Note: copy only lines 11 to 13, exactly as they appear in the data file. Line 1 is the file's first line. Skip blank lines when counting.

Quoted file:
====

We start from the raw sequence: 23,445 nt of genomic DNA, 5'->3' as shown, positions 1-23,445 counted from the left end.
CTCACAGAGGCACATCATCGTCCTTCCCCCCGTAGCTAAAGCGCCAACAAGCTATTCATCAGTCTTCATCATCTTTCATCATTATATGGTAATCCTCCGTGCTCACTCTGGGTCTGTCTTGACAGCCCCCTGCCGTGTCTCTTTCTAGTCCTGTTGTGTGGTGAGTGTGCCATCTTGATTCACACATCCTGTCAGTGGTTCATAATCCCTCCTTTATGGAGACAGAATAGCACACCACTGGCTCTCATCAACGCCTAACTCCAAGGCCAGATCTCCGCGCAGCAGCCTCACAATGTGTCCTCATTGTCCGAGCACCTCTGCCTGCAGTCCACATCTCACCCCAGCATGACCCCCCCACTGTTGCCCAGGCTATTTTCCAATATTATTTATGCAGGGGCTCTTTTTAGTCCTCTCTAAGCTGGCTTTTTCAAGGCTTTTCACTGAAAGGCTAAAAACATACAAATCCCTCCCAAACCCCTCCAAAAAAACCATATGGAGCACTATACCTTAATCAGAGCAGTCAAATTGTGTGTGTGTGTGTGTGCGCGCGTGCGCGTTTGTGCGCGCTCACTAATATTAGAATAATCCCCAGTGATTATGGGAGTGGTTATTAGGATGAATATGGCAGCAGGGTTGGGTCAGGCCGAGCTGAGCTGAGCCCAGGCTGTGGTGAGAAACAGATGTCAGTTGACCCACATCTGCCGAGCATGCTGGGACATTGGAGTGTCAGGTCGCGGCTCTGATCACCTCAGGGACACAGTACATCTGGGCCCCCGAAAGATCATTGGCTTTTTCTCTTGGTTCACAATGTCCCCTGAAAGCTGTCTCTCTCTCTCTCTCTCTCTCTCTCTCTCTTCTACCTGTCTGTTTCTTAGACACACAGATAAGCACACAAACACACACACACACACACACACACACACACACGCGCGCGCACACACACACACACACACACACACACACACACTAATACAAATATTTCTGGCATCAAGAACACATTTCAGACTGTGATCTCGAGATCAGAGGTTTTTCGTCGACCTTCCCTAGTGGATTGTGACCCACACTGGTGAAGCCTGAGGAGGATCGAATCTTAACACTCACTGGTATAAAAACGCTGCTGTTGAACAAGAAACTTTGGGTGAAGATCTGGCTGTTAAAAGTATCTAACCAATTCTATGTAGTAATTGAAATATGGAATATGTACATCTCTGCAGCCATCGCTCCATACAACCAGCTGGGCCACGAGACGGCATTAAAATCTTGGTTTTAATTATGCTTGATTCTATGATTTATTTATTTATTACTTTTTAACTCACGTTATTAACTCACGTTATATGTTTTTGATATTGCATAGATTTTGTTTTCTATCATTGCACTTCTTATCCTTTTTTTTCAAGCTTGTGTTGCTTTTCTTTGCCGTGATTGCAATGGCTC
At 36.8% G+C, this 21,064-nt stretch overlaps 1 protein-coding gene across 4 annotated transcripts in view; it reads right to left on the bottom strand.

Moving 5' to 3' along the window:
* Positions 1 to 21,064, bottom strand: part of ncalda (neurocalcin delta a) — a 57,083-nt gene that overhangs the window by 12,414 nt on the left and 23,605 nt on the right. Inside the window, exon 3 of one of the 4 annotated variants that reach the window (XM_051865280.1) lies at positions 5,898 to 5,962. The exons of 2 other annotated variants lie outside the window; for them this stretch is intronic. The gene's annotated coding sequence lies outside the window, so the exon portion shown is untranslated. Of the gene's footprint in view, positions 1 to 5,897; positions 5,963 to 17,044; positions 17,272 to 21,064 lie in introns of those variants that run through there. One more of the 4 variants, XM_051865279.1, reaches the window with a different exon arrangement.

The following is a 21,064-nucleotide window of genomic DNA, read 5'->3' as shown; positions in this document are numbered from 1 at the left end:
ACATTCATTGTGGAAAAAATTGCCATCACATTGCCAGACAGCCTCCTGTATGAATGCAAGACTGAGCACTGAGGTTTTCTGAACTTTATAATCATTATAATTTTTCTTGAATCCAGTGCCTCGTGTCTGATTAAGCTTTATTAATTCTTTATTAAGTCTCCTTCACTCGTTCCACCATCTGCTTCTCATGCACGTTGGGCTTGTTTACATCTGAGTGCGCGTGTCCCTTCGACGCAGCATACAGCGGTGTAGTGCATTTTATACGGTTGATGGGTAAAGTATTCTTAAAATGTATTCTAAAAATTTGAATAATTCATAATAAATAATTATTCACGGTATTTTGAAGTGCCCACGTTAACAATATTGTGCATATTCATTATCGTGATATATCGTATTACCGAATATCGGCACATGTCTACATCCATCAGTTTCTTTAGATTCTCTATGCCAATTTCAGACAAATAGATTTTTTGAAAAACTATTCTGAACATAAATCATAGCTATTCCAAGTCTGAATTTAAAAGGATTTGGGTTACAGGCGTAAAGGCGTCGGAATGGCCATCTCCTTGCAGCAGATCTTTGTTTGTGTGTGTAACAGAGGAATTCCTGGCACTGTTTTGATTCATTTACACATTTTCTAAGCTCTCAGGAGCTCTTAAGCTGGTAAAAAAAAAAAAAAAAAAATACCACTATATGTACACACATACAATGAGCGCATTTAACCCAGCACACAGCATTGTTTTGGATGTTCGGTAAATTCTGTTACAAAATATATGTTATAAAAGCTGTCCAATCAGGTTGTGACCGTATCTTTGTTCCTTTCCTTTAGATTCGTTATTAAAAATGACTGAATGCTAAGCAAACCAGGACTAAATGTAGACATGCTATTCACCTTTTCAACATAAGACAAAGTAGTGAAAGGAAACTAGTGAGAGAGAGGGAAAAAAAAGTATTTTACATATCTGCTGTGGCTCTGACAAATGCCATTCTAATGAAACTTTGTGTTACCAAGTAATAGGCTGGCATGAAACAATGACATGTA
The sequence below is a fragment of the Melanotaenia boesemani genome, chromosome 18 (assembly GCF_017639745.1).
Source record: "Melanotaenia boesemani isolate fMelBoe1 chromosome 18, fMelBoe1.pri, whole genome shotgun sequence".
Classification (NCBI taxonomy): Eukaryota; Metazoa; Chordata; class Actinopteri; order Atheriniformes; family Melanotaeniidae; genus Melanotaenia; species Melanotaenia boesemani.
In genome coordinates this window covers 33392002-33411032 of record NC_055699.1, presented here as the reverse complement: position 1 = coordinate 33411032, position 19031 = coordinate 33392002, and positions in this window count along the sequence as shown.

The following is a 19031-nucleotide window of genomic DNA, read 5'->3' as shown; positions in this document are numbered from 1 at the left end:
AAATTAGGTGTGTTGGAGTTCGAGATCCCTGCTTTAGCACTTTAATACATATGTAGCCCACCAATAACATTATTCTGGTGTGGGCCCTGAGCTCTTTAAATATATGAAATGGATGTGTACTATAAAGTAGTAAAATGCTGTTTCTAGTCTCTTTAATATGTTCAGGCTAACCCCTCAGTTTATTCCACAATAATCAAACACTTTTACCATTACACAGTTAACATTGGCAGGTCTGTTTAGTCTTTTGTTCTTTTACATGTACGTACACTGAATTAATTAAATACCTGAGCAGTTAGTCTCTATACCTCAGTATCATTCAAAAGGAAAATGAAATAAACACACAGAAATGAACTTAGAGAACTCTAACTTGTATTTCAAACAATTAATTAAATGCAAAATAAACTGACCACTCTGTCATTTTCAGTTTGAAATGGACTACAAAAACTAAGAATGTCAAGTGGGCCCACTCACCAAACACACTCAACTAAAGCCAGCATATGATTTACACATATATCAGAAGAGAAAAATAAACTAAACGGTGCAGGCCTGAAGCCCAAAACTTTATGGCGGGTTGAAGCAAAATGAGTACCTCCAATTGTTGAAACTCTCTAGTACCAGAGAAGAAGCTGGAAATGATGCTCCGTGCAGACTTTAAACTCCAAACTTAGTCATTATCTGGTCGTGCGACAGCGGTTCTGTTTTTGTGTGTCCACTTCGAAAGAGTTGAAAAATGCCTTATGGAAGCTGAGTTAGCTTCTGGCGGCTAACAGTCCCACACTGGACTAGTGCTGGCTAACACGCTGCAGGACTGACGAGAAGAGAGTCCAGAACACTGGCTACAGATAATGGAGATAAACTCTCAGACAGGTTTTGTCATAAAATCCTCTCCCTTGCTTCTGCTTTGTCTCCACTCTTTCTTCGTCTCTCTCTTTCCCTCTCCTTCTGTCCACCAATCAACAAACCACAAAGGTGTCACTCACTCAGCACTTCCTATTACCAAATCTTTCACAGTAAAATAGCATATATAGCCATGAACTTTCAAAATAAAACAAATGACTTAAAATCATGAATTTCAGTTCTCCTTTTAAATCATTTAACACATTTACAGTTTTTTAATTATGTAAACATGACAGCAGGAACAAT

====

In genome coordinates this window covers 33392002-33411032 of record NC_055699.1, presented here as the reverse complement: position 1 = coordinate 33411032, position 19031 = coordinate 33392002, and positions in this window count along the sequence as shown.

The following is a 19031-nucleotide window of genomic DNA, read 5'->3' as shown; positions in this document are numbered from 1 at the left end:
AAATTAGGTGTGTTGGAGTTCGAGATCCCTGCTTTAGCACTTTAATACATATGTAGCCCACCAATAACATTATTCTGGTGTGGGCCCTGAGCTCTTTAAATATATGAAATGGATGTGTACTATAAAGTAGTAAAATGCTGTTTCTAGTCTCTTTAATATGTTCAGGCTAACCCCTCAGTTTATTCCACAATAATCAAACACTTTTACCATTACACAGTTAACATTGGCAGGTCTGTTTAGTCTTTTGTTCTTTTACATGTACGTACACTGAATTAATTAAATACCTGAGCAGTTAGTCTCTATACCTCAGTATCATTCAAAAGGAAAATGAAATAAACACACAGAAATGAACTTAGAGAACTCTAACTTGTATTTCAAACAATTAATTAAATGCAAAATAAACTGACCACTCTGTCATTTTCAGTTTGAAATGGACTACAAAAACTAAGAATGTCAAGTGGGCCCACTCACCAAACACACTCAACTAAAGCCAGCATATGATTTACACATATATCAGAAGAGAAAAATAAACTAAACGGTGCAGGCCTGAAGCCCAAAACTTTATGGCGGGTTGAAGCAAAATGAGTACCTCCAATTGTTGAAACTCTCTAGTACCAGAGAAGAAGCTGGAAATGATGCTCCGTGCAGACTTTAAACTCCAAACTTAGTCATTATCTGGTCGTGCGACAGCGGTTCTGTTTTTGTGTGTCCACTTCGAAAGAGTTGAAAAATGCCTTATGGAAGCTGAGTTAGCTTCTGGCGGCTAACAGTCCCACACTGGACTAGTGCTGGCTAACACGCTGCAGGACTGACGAGAAGAGAGTCCAGAACACTGGCTACAGATAATGGAGATAAACTCTCAGACAGGTTTTGTCATAAAATCCTCTCCCTTGCTTCTGCTTTGTCTCCACTCTTTCTTCGTCTCTCTCTTTCCCTCTCCTTCTGTCCACCAATCAACAAACCACAAAGGTGTCACTCACTCAGCACTTCCTATTACCAAATCTTTCACAGTAAAATAGCATATATAGCCATGAACTTTCAAAATAAAACAAATGACTTAAAATCATGAATTTCAGTTCTCCTTTTAAATCATTTAACACATTTACAGTTTTTTAATTATGTAAACATGACAGCAGGAACAAT